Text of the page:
I ultimately came to believe that China’s immense size, combined with its fearfully centralised political system, was a major factor in its internal politics.
The Communist Party itself had at that time about 35 million members–roughly one in thirty of the Chinese population. It was as if the entire country was being run by the Boy Scouts. Policies would originate in possibly detailed and nuanced debate at the Central Committee level (leavened with lots of purges, banishments to the countryside, and other fun activities). The winning faction’s position would then be channelled down the funnel of the Party’s enormous membership, until it hit the local level where it would be implemented.
Local officials might well be able to foresee what might come of any given policy, but the only defence against criticism for any problems that might later arise was your unswerving implementation of it:
“I followed the directives of the Central Committee of the Communist Party of China.”
All nuances were thus stripped from the policy itself to leave a bald slogan–like “Promote Grain!” or “Promote Legumes!”–which was carried out to the letter and beyond by local party officials. When the slogan was “Promote Grain!”, legume crops would be pulled out, and grain planted in their place.
Some time later, there would be a protein shortage, and peasants who had been quiescent under the Party’s iron rule (which itself was little different to the iron rule of the preceding Emperors) would rise in revolt as they looked on the faces of their deformed children.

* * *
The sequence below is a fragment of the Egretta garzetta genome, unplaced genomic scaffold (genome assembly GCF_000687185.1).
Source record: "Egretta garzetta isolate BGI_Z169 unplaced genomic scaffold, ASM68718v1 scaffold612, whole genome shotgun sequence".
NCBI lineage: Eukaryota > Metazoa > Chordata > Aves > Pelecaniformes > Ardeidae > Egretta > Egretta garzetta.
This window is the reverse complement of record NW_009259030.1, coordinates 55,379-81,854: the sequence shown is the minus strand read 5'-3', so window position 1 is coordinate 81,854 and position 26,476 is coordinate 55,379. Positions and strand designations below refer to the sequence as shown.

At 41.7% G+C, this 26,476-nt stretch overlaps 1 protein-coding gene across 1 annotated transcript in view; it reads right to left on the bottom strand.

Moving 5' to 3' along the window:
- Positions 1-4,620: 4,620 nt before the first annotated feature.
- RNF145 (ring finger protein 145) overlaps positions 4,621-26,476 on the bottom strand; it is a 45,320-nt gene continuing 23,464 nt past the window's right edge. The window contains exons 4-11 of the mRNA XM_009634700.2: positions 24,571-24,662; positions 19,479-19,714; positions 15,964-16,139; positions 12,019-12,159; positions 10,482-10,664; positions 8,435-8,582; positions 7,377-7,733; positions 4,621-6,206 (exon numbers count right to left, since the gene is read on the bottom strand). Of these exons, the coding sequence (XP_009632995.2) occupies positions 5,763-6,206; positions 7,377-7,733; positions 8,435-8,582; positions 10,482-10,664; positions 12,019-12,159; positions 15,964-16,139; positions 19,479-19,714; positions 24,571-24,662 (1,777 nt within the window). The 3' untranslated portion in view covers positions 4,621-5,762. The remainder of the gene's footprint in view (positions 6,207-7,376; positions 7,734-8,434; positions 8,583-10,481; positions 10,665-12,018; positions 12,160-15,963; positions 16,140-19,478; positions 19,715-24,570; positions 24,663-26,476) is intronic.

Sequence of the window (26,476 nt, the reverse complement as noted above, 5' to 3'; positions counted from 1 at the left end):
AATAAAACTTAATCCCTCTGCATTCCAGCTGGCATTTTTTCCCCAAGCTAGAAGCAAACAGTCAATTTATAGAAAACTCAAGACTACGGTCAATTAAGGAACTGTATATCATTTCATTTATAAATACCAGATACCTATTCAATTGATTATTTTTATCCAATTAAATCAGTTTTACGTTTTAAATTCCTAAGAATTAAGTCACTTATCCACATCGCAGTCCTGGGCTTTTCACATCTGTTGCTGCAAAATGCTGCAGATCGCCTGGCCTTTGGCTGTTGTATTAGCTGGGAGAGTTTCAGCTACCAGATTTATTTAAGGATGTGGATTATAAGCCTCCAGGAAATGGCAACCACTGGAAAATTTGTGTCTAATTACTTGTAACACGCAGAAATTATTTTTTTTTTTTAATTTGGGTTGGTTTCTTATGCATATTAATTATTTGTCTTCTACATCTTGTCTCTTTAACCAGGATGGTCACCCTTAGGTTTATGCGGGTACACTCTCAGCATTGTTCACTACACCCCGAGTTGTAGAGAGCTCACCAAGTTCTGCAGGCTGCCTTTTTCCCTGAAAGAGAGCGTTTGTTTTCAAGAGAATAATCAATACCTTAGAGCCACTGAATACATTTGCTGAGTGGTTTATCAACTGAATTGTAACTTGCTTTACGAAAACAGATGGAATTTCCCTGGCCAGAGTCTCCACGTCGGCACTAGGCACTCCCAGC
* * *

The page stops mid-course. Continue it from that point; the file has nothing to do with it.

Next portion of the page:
Local Communist Party officials might well find themselves lynched–they would certainly feel like endangered species for a while–and the bad news about the policy’s unexpected side-effects would travel back up the Boy Scout line to the Central Committee. Political power would shift in favour of the legumes faction, which after a few selective banishments to the provinces and the like, would see the slogan go out “Promote Legumes!”.
Some time later, there would be a famine, and…
You get the picture. The flip-flops in policy for which China was then famous made some sense.
The last two decades of stupendous growth have given China a degree of political stability that make the Tiananmen Square protests of 1989 a distant memory. But in some ways, the same dynamic is still there; it’s just that the new slogan to which unswerving fealty has been given is that of growth and globalisation.
That was, and possibly will still be, a successful policy in the long run. But its current serious decline is sending probably millions of once-were-peasants back from their coastal manufacturing jobs to the countryside, where they are likely to be unemployed and seriously disaffected.
If they emulate their parents, they may well rise up against the local Party officials; the demure acquiescence to Party authority will go out the window when the Party’s policy fails them.
When it does, there will be a political shift in China at the top as well–not necessarily an overthrow of the Western, development orientation, but certainly a strengthening of those who believe, for example, that the provinces should be developed rather than throwing all the resources at the coastal manufacturing cities.
This potential for political turmoil in the provinces, and ultimately at the Central Committee level, was the topic for SBS’s story. It should air tonight on SBS News (Wednesday January 28th at 6.30pm Sydney time).